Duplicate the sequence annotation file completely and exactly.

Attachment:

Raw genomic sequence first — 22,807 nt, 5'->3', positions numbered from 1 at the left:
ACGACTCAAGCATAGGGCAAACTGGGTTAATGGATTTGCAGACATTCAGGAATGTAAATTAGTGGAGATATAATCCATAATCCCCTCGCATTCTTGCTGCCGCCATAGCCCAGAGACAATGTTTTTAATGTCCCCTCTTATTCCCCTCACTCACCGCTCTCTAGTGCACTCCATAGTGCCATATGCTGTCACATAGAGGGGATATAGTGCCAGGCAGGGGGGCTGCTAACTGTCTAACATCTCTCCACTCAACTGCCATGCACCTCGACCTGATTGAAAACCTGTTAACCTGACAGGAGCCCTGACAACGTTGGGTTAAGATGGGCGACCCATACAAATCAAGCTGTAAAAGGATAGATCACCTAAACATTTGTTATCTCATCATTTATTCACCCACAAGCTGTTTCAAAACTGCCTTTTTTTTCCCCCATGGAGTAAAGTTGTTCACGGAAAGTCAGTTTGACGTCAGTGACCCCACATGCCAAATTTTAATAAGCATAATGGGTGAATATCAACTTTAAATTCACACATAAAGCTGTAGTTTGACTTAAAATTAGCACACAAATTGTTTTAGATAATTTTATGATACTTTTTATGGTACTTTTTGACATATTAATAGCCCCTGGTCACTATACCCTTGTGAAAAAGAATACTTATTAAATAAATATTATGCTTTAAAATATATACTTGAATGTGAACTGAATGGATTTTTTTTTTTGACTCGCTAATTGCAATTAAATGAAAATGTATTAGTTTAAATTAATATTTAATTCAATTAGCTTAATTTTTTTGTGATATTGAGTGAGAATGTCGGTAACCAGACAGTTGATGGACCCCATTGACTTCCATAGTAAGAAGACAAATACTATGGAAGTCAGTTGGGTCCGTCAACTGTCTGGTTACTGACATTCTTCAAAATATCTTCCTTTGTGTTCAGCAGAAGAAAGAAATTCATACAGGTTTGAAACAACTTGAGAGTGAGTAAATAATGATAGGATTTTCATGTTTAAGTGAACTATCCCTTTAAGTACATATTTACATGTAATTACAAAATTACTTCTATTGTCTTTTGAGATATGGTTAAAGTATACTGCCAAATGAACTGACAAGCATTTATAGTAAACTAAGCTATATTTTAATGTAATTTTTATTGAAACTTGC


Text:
Raw genomic sequence first — 22,807 nt, 5'->3', positions numbered from 1 at the left:
ACGACTCAAGCATAGGGCAAACTGGGTTAATGGATTTGCAGACATTCAGGAATGTAAATTAGTGGAGATATAATCCATAATCCCCTCGCATTCTTGCTGCCGCCATAGCCCAGAGACAATGTTTTTAATGTCCCCTCTTATTCCCCTCACTCACCGCTCTCTAGTGCACTCCATAGTGCCATATGCTGTCACATAGAGGGGATATAGTGCCAGGCAGGGGGGCTGCTAACTGTCTAACATCTCTCCACTCAACTGCCATGCACCTCGACCTGATTGAAAACCTGTTAACCTGACAGGAGCCCTGACAACGTTGGGTTAAGATGGGCGACCCATACAAATCAAGCTGTAAAAGGATAGATCACCTAAACATTTGTTATCTCATCATTTATTCACCCACAAGCTGTTTCAAAACTGCCTTTTTTTTCCCCCATGGAGTAAAGTTGTTCACGGAAAGTCAGTTTGACGTCAGTGACCCCACATGCCAAATTTTAATAAGCATAATGGGTGAATATCAACTTTAAATTCACACATAAAGCTGTAGTTTGACTTAAAATTAGCACACAAATTGTTTTAGATAATTTTATGATACTTTTTATGGTACTTTTTGACATATTAATAGCCCCTGGTCACTATACCCTTGTGAAAAAGAATACTTATTAAATAAATATTATGCTTTAAAATATATACTTGAATGTGAACTGAATGGATTTTTTTTTTTGACTCGCTAATTGCAATTAAATGAAAATGTATTAGTTTAAATTAATATTTAATTCAATTAGCTTAATTTTTTTGTGATATTGAGTGAGAATGTCGGTAACCAGACAGTTGATGGACCCCATTGACTTCCATAGTAAGAAGACAAATACTATGGAAGTCAGTTGGGTCCGTCAACTGTCTGGTTACTGACATTCTTCAAAATATCTTCCTTTGTGTTCAGCAGAAGAAAGAAATTCATACAGGTTTGAAACAACTTGAGAGTGAGTAAATAATGATAGGATTTTCATGTTTAAGTGAACTATCCCTTTAAGTACATATTTACATGTAATTACAAAATTACTTCTATTGTCTTTTGAGATATGGTTAAAGTATACTGCCAAATGAACTGACAAGCATTTATAGTAAACTAAGCTATATTTTAATGTAATTTTTATTGAAACTTGC